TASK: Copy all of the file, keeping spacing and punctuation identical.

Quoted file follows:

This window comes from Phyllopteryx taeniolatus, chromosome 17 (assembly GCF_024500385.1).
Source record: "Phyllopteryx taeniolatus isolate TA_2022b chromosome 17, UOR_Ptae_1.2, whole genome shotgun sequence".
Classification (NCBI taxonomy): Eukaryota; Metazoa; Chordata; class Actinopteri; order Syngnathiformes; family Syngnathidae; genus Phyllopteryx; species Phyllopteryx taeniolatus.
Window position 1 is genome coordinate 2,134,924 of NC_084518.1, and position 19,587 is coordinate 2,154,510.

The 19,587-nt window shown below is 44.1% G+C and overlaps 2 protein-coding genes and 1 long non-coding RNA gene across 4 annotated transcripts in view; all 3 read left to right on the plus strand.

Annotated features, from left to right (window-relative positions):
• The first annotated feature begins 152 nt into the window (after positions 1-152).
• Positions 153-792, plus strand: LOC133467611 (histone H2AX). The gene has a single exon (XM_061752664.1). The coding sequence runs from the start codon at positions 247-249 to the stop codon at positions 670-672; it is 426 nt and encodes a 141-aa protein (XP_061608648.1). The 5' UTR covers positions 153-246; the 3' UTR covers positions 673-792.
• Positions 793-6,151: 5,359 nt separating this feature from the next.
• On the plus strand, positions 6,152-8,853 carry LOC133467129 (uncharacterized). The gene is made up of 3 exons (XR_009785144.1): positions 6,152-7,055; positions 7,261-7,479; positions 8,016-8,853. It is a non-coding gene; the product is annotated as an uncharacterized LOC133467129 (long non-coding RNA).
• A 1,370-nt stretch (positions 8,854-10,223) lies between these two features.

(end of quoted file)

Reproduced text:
This window comes from Phyllopteryx taeniolatus, chromosome 17 (assembly GCF_024500385.1).
Source record: "Phyllopteryx taeniolatus isolate TA_2022b chromosome 17, UOR_Ptae_1.2, whole genome shotgun sequence".
Classification (NCBI taxonomy): Eukaryota; Metazoa; Chordata; class Actinopteri; order Syngnathiformes; family Syngnathidae; genus Phyllopteryx; species Phyllopteryx taeniolatus.
Window position 1 is genome coordinate 2,134,924 of NC_084518.1, and position 19,587 is coordinate 2,154,510.

The 19,587-nt window shown below is 44.1% G+C and overlaps 2 protein-coding genes and 1 long non-coding RNA gene across 4 annotated transcripts in view; all 3 read left to right on the plus strand.

Annotated features, from left to right (window-relative positions):
• The first annotated feature begins 152 nt into the window (after positions 1-152).
• Positions 153-792, plus strand: LOC133467611 (histone H2AX). The gene has a single exon (XM_061752664.1). The coding sequence runs from the start codon at positions 247-249 to the stop codon at positions 670-672; it is 426 nt and encodes a 141-aa protein (XP_061608648.1). The 5' UTR covers positions 153-246; the 3' UTR covers positions 673-792.
• Positions 793-6,151: 5,359 nt separating this feature from the next.
• On the plus strand, positions 6,152-8,853 carry LOC133467129 (uncharacterized). The gene is made up of 3 exons (XR_009785144.1): positions 6,152-7,055; positions 7,261-7,479; positions 8,016-8,853. It is a non-coding gene; the product is annotated as an uncharacterized LOC133467129 (long non-coding RNA).
• A 1,370-nt stretch (positions 8,854-10,223) lies between these two features.